The Court of Justice for the European Union has held that techniques to edit an organism’s genes without inserting foreign DNA—such as CRISPR/Cas9—result in the creation of genetically modified organisms (GMOs) subject to the EU GMO Directive. Confédération paysanne v. Premier ministre, No. C-528/16 (CJEU, entered July 25, 2018).

The plaintiff, a French agricultural union, argued that French legislation exempting organisms produced with mutagenesis techniques such as CRISPR from GMO regulation conflicts with EU legislation governing GMOs. The court found that the mutagenesis techniques “alter the genetic material of an organism in a way that does not occur naturally, within the meaning of that provision. It follows that organisms obtained by means of techniques/methods of mutagenesis must be considered to be GMOs within the meaning of [the GMO Directive].”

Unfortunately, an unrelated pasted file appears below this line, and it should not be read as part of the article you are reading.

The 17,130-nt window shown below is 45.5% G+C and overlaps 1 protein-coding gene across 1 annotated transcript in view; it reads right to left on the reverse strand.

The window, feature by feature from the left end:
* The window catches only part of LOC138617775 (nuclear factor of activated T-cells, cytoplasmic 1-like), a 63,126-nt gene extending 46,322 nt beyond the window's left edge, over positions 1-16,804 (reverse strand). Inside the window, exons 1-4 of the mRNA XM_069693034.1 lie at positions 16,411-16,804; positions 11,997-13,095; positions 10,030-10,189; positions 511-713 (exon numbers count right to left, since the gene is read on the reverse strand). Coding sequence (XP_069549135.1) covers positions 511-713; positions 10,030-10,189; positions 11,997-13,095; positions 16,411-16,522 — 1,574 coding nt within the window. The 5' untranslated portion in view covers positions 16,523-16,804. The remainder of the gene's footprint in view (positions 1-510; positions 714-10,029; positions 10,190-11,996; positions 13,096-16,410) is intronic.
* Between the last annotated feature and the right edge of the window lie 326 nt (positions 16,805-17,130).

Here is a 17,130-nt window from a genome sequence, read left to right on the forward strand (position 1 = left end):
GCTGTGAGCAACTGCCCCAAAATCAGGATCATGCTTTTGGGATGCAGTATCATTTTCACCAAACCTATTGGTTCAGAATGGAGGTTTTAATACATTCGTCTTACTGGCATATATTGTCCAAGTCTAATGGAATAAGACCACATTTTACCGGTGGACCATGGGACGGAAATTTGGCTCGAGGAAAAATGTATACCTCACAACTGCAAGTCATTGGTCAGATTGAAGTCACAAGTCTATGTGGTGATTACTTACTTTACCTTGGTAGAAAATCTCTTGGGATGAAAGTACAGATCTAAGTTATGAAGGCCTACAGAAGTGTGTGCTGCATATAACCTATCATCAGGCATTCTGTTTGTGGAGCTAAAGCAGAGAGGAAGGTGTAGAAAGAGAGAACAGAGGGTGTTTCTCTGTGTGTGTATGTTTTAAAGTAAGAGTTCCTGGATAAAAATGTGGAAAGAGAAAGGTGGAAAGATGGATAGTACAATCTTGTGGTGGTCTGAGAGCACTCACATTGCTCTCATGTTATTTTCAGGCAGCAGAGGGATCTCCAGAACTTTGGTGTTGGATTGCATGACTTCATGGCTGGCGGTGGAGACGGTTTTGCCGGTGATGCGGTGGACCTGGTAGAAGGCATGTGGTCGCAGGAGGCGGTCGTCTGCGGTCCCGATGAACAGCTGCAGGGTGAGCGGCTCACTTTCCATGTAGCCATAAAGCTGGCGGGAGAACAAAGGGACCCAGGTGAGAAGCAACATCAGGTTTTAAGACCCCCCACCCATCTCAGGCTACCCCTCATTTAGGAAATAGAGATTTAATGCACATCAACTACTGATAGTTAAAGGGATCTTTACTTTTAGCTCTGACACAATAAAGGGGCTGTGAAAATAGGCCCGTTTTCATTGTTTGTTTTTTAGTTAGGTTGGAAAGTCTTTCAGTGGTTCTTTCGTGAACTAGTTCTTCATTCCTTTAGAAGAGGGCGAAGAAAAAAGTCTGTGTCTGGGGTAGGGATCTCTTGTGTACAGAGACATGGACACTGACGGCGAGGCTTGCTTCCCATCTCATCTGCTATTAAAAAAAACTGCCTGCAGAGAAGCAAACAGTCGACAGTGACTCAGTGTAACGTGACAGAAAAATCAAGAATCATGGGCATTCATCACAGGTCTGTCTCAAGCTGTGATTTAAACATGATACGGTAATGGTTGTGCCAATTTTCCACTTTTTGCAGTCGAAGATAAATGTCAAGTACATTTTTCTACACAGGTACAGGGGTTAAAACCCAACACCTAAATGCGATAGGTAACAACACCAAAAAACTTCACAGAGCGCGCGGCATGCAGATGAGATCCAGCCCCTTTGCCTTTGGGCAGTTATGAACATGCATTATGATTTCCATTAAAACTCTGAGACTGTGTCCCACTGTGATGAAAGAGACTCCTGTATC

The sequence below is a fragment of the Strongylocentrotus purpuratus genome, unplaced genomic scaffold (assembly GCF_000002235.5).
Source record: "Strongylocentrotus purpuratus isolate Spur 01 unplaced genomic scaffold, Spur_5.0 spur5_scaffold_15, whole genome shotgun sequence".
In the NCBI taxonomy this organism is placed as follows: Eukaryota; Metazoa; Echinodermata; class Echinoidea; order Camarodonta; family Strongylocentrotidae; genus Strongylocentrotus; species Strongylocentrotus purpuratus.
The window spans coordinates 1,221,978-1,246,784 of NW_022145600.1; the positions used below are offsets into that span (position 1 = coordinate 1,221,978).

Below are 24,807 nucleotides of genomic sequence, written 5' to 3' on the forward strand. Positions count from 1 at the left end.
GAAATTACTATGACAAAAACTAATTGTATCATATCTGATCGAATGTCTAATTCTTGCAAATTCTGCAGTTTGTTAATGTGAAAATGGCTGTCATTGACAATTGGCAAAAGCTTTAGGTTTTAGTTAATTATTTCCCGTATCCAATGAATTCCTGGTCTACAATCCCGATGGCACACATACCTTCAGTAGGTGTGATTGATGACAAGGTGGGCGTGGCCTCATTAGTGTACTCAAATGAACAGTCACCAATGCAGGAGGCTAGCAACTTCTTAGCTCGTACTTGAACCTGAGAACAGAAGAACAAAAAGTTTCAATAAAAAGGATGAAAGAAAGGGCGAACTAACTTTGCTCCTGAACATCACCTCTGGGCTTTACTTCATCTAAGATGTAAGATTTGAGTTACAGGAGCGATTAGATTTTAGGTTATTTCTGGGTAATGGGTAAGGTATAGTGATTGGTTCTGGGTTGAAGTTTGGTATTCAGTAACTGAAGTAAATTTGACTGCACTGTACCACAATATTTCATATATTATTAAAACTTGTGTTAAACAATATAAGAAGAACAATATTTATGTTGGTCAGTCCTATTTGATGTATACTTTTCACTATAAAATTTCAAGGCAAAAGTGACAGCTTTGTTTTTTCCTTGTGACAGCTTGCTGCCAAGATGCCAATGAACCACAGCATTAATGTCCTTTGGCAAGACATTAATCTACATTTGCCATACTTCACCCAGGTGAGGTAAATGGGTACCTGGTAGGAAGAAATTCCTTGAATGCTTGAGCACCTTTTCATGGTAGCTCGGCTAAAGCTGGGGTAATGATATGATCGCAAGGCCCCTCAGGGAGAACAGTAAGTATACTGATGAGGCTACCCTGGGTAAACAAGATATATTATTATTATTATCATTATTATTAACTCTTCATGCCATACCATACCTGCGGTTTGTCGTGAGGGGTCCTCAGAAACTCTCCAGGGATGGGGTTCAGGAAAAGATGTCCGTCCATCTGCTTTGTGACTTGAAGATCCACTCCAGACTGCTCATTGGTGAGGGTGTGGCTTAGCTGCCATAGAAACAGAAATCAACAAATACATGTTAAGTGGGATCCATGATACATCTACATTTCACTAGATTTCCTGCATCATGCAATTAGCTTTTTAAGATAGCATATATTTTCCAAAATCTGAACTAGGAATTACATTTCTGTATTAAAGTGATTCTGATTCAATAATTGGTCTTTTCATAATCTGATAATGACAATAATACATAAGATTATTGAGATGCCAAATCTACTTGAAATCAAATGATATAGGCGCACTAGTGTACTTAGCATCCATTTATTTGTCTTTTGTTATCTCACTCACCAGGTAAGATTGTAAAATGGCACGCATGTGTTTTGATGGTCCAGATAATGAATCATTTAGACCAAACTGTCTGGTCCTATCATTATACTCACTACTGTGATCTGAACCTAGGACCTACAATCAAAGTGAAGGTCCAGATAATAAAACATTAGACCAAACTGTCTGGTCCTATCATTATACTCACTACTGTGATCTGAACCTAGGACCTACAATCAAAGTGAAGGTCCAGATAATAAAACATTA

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For decades, manufacturers, distributors and retailers at every link in the food chain have come to Shook, Hardy & Bacon to partner with a legal team that understands the issues they face in today's evolving food production industry. Shook attorneys work with some of the world's largest food, beverage and agribusiness companies to establish preventative measures, conduct internal audits, develop public relations strategies, and advance tort reform initiatives.

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